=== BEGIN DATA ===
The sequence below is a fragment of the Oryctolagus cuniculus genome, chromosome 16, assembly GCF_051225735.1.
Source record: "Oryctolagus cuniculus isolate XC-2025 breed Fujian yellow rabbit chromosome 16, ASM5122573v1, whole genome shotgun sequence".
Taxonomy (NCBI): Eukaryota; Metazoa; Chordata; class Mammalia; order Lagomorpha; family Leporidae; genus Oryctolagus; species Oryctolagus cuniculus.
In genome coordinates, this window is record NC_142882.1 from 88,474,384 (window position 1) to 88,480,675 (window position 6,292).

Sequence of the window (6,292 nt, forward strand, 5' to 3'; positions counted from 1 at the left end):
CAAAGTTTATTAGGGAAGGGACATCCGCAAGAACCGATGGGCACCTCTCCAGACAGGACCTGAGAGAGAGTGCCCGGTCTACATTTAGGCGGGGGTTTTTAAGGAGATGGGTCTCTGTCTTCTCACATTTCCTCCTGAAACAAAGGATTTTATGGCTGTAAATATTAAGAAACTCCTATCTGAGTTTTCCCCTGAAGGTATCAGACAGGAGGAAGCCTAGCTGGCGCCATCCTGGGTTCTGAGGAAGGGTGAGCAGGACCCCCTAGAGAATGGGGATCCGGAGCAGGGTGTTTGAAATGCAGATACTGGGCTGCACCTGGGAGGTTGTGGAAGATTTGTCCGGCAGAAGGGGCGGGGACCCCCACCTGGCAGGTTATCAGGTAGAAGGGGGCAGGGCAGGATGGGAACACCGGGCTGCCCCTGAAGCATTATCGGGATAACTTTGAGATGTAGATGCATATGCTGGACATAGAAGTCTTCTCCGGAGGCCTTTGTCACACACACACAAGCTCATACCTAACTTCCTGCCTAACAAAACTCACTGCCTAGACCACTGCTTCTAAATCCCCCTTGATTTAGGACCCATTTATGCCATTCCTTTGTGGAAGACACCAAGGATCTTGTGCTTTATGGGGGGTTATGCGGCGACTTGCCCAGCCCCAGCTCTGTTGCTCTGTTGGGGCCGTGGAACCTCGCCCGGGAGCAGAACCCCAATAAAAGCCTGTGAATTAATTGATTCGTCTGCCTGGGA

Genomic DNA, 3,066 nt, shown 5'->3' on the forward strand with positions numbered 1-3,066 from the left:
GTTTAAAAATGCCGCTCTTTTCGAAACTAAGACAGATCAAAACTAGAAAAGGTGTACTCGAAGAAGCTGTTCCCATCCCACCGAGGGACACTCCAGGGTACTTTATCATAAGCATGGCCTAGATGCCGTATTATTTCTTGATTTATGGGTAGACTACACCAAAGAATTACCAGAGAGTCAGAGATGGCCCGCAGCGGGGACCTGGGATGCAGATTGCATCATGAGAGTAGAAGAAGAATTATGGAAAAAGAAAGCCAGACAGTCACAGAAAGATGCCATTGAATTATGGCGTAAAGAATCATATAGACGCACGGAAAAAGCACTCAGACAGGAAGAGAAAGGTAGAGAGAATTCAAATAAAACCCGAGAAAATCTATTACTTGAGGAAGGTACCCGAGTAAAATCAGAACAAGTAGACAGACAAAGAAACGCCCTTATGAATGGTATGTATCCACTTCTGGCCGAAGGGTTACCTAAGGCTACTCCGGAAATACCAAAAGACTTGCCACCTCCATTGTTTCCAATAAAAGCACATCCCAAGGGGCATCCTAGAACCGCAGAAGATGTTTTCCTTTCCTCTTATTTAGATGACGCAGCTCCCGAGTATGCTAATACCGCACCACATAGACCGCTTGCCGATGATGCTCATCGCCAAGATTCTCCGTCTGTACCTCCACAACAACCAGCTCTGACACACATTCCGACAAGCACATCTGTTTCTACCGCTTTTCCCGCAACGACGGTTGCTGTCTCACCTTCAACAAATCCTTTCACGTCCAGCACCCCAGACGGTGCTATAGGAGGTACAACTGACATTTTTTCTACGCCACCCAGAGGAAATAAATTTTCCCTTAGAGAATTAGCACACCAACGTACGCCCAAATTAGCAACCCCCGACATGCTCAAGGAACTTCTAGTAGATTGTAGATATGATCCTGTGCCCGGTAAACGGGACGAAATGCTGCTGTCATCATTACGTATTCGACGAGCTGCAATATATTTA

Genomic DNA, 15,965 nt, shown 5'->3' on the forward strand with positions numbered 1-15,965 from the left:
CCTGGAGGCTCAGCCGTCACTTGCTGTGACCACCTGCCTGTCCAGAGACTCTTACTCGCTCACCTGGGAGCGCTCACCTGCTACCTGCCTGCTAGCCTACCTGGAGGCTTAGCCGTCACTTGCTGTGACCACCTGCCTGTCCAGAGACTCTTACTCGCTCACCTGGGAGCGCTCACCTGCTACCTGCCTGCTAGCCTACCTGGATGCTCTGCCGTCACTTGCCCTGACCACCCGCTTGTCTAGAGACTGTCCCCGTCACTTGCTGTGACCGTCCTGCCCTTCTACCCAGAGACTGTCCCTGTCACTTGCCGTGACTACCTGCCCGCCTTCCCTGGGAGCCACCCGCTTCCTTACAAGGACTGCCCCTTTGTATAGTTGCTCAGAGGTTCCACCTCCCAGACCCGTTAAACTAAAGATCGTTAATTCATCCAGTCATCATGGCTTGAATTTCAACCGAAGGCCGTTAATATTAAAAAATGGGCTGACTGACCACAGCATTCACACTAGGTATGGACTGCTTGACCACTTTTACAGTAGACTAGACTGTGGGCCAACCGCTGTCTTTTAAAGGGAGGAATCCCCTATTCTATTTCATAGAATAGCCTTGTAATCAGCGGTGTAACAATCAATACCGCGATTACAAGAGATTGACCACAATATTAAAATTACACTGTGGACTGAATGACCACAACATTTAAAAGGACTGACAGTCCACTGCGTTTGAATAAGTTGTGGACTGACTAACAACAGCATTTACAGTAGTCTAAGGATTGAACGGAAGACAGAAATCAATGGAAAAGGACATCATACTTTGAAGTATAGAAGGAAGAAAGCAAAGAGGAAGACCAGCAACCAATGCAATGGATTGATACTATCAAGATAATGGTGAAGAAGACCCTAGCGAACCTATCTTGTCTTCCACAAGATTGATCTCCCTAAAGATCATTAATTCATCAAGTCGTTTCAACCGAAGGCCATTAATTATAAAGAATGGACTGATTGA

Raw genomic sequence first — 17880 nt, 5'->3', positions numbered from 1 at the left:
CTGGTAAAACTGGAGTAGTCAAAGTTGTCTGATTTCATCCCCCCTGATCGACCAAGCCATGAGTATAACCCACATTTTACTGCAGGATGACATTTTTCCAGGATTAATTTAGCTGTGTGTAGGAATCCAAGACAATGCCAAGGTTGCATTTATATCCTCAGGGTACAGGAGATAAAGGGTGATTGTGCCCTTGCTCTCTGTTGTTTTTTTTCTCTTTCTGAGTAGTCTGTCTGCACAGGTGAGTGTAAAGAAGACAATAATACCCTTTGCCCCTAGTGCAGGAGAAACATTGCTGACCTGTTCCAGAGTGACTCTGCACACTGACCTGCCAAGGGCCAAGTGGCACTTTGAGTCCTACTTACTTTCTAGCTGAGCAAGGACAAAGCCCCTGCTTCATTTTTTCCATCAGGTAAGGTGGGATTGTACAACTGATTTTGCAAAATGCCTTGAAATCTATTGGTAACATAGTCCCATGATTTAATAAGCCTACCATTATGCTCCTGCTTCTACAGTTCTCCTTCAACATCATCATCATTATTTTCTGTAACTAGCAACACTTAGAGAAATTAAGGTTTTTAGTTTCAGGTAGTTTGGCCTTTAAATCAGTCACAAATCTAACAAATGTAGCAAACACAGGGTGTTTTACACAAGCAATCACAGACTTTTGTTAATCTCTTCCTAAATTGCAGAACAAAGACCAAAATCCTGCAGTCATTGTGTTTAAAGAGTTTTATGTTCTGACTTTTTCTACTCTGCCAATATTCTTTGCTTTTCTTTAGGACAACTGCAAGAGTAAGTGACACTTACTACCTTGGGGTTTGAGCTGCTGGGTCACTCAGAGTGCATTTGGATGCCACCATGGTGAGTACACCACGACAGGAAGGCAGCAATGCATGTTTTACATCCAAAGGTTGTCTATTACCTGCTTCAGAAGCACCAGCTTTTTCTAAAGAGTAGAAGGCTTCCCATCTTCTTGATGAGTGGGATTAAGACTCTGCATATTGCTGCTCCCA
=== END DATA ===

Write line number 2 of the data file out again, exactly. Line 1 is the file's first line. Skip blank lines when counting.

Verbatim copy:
Source record: "Oryctolagus cuniculus isolate XC-2025 breed Fujian yellow rabbit chromosome 16, ASM5122573v1, whole genome shotgun sequence".